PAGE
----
Common Mistake: Tying a horse up too low or with too long of a rope.
- Tie to a horse tie rail: The optimal height for a horse tie rail is equal to the height of a horse’s withers. A tie rail must be all one piece and safely secured into the ground.
- Tying a horse up with too much free lead rope will enable the horse to get tangled up in the lead. Ideally the tie point is wither-height and the lead rope snap can just touch the ground.
Common Mistake: Not having an “out” for the horse handler.
- No matter where you tie, you must have an out. Always position the horse so you have a way of getting out from between a horse and a solid object like a fence, a stall wall or a trailer side. Otherwise you could find yourself pinned between the horse and the unmovable object.
Be sure you have the right halter for your intended activity or purpose and get into the habit of tying your horse in a safe manner. Now let’s look at leading a horse. What common mistakes are you allowing . . .
How To Properly Lead a Horse
Leading a horse seems pretty basic. It’s probably one of the first things we learn as we develop our horsemanship skills. Yet, many common mistakes are made leading a horse, which put us in danger. Sometimes it is a matter of just getting too comfortable.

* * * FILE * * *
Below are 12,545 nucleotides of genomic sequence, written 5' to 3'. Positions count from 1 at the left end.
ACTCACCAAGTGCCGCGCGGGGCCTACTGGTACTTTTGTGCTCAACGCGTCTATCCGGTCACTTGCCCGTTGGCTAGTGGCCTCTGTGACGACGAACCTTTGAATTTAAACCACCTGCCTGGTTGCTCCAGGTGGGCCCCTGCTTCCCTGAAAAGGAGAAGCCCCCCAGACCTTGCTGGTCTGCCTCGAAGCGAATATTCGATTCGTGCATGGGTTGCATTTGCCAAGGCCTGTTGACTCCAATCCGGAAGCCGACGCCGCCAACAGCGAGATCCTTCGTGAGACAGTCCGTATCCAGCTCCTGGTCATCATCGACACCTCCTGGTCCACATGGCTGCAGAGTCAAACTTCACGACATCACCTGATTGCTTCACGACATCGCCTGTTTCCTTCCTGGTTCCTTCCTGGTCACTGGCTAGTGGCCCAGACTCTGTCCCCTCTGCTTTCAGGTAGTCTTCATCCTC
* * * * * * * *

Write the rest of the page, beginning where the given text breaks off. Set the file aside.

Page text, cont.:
Excess Leadrope Should Be Folded in Your Hand
Common Mistake: The excess leadrope is circled around your hand.
- When working with horses we must always be prepared for the worst. Leading a horse can quickly turn crazy with a burst of wind or a loud sound. Therefore how the excess lead rope is held is important.
- Instead of having it circle your hand it should be folded and held so it can easily unfold in a panic situation and not pull tight around your hand.
No Looping and Long Leadrope
Common Mistake: Too much lead between handler and horse.
A looping and long leadrope will spell disaster in seconds as the rope will become a tripwire in no time flat if the horse decides to bolt. Always work with about an arm’s length of leadrope between you and the horse. NEVER have the leadrope around your neck or looped over your shoulders.
Lead with Eyes up and Looking Forward
Common Mistake: Looking at the horse and pulling him forward when leading.
A horse is looking to you to be his leader at all times. Therefore when leading a horse you must look forward turning your eyes to where you want to go. Looking at your horse and pulling will simply result in a horse who does not know where to go. He will stop and pull his head up and balk.
Avoiding these common mistakes horsemen make will provide you with many more happy memories and experiences with your horse. Don’t get too comfortable and let some of these basic horsemanship mistakes creep into your practices when tying up and leading your horse.
Photo Credit: Sharon Jantzen Photos